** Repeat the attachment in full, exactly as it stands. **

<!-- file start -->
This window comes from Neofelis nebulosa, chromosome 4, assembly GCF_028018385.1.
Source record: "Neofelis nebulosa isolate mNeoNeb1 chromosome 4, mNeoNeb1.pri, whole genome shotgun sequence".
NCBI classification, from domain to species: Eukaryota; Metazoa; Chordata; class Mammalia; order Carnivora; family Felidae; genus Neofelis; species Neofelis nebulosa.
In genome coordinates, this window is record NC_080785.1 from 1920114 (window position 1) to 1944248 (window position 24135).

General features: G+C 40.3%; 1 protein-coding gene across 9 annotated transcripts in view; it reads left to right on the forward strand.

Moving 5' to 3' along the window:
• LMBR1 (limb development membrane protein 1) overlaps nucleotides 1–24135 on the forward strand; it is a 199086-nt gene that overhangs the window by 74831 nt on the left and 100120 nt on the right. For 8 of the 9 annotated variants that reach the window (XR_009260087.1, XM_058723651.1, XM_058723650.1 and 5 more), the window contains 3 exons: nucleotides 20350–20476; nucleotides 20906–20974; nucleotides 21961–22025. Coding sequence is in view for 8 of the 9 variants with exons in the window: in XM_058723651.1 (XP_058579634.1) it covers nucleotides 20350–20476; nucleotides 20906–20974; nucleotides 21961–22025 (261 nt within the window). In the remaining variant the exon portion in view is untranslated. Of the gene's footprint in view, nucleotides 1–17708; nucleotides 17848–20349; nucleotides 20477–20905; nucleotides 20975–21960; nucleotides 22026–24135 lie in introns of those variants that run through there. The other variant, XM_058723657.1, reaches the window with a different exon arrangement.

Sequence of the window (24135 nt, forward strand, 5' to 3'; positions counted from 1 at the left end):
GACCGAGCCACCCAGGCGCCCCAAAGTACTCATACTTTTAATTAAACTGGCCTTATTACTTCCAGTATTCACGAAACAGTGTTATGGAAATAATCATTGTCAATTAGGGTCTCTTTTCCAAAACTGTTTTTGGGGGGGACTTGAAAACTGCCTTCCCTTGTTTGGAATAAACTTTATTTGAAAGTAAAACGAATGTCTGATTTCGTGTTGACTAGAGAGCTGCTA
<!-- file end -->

This window comes from Neofelis nebulosa, chromosome 4, assembly GCF_028018385.1.
Source record: "Neofelis nebulosa isolate mNeoNeb1 chromosome 4, mNeoNeb1.pri, whole genome shotgun sequence".
NCBI classification, from domain to species: Eukaryota; Metazoa; Chordata; class Mammalia; order Carnivora; family Felidae; genus Neofelis; species Neofelis nebulosa.
In genome coordinates, this window is record NC_080785.1 from 1920114 (window position 1) to 1944248 (window position 24135).

General features: G+C 40.3%; 1 protein-coding gene across 9 annotated transcripts in view; it reads left to right on the forward strand.

Moving 5' to 3' along the window:
• LMBR1 (limb development membrane protein 1) overlaps nucleotides 1–24135 on the forward strand; it is a 199086-nt gene that overhangs the window by 74831 nt on the left and 100120 nt on the right. For 8 of the 9 annotated variants that reach the window (XR_009260087.1, XM_058723651.1, XM_058723650.1 and 5 more), the window contains 3 exons: nucleotides 20350–20476; nucleotides 20906–20974; nucleotides 21961–22025. Coding sequence is in view for 8 of the 9 variants with exons in the window: in XM_058723651.1 (XP_058579634.1) it covers nucleotides 20350–20476; nucleotides 20906–20974; nucleotides 21961–22025 (261 nt within the window). In the remaining variant the exon portion in view is untranslated. Of the gene's footprint in view, nucleotides 1–17708; nucleotides 17848–20349; nucleotides 20477–20905; nucleotides 20975–21960; nucleotides 22026–24135 lie in introns of those variants that run through there. The other variant, XM_058723657.1, reaches the window with a different exon arrangement.

Sequence of the window (24135 nt, forward strand, 5' to 3'; positions counted from 1 at the left end):
GACCGAGCCACCCAGGCGCCCCAAAGTACTCATACTTTTAATTAAACTGGCCTTATTACTTCCAGTATTCACGAAACAGTGTTATGGAAATAATCATTGTCAATTAGGGTCTCTTTTCCAAAACTGTTTTTGGGGGGGACTTGAAAACTGCCTTCCCTTGTTTGGAATAAACTTTATTTGAAAGTAAAACGAATGTCTGATTTCGTGTTGACTAGAGAGCTGCTA